A decade ago, Curtis Libert found a riverside dump with dead dogs and old mattresses. He transformed it into a treasure trove of fruit trees, plastic kiddie bikes, a time-traveling easy chair, and royal red carpet.
All those improbable amenities await visitors to the bank of the Quinnipiac River, at the southern end of Poplar Street in Fair Haven. For 10 years, Libert and friends have been quietly constructing a waterfront wonderland there.
It’s a combination community garden, working man’s social club, and folk-art sculpture park—a place for people to cast their lines into the water, or just relax on some scrap-wood furniture and watch the river go by.
While the city works to redevelop River Street by bringing in new investment and industry, Libert and his friends have already been hard at work on a DIY development.
A recent visit found Libert, 55, unloading pallets and pinecones from the bed of a pickup truck—new supplies to continue the construction of “Shantytown,” as Libert calls his creation. Libert was returning from his job as a roofer, dressed in faded Carhartt workwear and wearing a white hardhat and dark glasses.
It started nearly 10 years ago with the construction of a shanty, a place Libert decided to call home because it reminded him of his native Trinidad. At the time, the place was a wreck, Libert said, in his lilting West Indies accent.
“We were just fishing here. It was a mess. You would not believe to see it, man,” he said. “It was nasty. Now we clean it up.”
Libert led the way into Shantytown, past a chain-link fence lined with flowering plants and covered with pinwheels, flags, women’s shoes, and stuffed animals ...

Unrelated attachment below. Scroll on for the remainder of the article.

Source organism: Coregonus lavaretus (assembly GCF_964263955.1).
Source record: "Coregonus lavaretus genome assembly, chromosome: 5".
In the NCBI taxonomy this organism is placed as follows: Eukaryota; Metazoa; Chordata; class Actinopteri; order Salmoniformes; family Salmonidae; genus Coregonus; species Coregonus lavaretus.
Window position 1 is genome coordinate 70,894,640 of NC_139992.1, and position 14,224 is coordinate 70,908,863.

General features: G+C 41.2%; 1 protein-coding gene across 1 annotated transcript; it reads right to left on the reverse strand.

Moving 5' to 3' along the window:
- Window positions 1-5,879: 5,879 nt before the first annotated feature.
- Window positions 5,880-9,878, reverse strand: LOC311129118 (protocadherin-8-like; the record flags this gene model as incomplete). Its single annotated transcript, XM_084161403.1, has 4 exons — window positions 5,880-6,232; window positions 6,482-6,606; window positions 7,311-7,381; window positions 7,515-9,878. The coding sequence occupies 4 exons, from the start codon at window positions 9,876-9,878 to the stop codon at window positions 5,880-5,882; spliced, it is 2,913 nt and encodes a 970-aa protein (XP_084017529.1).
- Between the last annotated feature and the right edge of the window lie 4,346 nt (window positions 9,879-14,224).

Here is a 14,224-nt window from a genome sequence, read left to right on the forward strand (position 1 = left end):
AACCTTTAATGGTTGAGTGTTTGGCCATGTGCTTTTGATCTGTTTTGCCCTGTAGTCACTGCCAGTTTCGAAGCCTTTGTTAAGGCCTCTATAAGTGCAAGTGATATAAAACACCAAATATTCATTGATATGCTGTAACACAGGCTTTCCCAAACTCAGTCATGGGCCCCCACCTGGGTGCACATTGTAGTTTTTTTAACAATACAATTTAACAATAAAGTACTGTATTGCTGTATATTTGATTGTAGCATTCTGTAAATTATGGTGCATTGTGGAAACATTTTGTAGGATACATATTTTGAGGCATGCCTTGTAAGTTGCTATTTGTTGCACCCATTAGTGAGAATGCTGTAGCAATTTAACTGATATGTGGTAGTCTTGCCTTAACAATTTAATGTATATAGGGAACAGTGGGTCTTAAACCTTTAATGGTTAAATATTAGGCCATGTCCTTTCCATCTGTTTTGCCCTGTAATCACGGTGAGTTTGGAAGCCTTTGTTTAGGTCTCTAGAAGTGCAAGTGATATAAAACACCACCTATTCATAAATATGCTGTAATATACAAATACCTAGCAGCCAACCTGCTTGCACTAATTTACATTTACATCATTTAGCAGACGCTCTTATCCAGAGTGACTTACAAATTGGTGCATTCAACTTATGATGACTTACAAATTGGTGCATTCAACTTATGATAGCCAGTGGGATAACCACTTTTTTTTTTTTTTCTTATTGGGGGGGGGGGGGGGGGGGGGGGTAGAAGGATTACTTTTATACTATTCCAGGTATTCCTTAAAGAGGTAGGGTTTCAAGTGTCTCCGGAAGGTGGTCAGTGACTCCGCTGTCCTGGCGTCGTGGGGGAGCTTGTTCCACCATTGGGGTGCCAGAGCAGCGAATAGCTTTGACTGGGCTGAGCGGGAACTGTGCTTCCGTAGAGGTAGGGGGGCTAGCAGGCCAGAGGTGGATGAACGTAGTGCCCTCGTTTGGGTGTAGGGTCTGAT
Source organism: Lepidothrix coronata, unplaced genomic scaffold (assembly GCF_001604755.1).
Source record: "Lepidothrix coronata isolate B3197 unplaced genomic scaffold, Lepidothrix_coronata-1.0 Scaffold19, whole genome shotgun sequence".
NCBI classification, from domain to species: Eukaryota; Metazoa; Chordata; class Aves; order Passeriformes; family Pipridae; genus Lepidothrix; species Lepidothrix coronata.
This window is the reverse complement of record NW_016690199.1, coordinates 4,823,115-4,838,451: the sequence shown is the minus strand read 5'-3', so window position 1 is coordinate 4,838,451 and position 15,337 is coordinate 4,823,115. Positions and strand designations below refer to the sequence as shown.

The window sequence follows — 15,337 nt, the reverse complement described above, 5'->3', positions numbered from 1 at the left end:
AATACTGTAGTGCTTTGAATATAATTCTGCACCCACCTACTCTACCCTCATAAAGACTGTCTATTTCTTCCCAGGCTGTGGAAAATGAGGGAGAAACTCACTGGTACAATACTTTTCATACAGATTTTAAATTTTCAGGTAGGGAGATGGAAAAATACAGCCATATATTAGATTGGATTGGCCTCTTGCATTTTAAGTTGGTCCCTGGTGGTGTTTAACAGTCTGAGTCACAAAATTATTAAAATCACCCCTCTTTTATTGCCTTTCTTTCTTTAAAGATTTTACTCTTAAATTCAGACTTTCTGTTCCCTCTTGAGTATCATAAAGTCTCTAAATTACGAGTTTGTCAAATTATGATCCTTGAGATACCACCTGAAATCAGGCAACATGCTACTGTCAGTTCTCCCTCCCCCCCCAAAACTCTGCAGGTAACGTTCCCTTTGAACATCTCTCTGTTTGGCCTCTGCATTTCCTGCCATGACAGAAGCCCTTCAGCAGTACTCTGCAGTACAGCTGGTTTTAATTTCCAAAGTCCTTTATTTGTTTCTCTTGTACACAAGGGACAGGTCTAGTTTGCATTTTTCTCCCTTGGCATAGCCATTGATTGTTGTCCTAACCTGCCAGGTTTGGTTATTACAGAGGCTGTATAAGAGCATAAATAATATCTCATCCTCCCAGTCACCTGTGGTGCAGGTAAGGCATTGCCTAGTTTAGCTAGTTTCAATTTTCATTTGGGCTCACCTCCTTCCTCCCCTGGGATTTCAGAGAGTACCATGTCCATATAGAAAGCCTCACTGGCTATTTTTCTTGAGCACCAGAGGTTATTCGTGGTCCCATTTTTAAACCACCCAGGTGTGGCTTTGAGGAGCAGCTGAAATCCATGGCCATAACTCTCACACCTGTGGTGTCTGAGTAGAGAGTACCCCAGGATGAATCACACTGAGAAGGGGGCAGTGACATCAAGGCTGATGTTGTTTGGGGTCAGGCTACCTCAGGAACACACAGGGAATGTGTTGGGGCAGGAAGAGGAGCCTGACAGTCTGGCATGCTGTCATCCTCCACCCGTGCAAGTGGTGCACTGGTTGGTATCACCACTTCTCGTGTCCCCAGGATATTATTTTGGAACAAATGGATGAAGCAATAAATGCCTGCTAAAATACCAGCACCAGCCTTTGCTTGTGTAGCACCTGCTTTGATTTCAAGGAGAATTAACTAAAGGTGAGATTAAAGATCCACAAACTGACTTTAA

... and through a swinging gate—with hinges made from old flip-flops—to a garden behind a painted fence.
He pointed out the young fruit trees growing all around—pears, peaches, plums, apples. Pink and Red rosebushes flower in painted planters made from old tires.
Tomato plants abound. Libert gestured to young cucumbers, squash, and zucchini. All the plants were donated by people who fish at the spot, Libert said.
Libert pulls the garden through dry spells by collecting rainwater in garbage barrels for irrigation.
Colorful plastic toys intermingle with the plants. An old doll sits under one fruit tree. “She’s just chilling there,” Libert explained.
He passed by a birdbath he made out of old wood and water bottles.
Near the entrance to Shantytown, Libert has layered pieces of carpeting. “Sorry I didn’t vacuum it,” he said.
A fleet of colorful plastic kiddie bikes was lined up neatly by the fence. “I pick them up on the side of the street,” Libert said. “Kids play with them.”
Nearby was a legless old cushioned chair, mounted on a wood scrap structure that turned it into a kind of DIY La-Z-Boy. “That’s my chair to go back in time,” Libert said proudly. He sat down and pulled an imaginary lever to enjoy a ride back in history.
From the time-travel chair, Libert moved to a bench built around a large tree he planted in the center of Shantytown. It’s people’s favorite spot, he said. “A front-row seat.”
Libert said the tree in the center was the first improvement to the area, planted because there was no shade on the shore for people fishing.
Libert then leapt up and grabbed a fishing pole from a rack inside a structure marked “Fresh Seafood.” He raced to the shore and cast his line far into the water.
Josh Hernandez, Roberto Polanco and Rafael Rivera cheered Libert on from their seats on a bench built into the Fresh Seafood shack.
“It’s beautiful,” Rivera said of Shantytown.
It’s a place to relax after you get out of work, said Hernandez. “It’s the best place to be.”
Pallets were stacked on the shore for a bonfire. A smaller fire was already going, to grill fish.
“One shot, one kill!” Libert shouted as he pulled fish out of the river.
Libert’s biggest-ever catch, he said, was a 44-inch bass, a conquest that’s commemorated in a couple of spots in Shantytown. Curtis has decorated Jersey barriers and concrete blocks with paintings of fish.
In one corner of Shantytown, high on a pole, is Libert’s inspiration. It’s a painting of the Virgin Mary, standing in an idyllic waterfront flower garden and watching over New Haven’s own garden of waterside delights.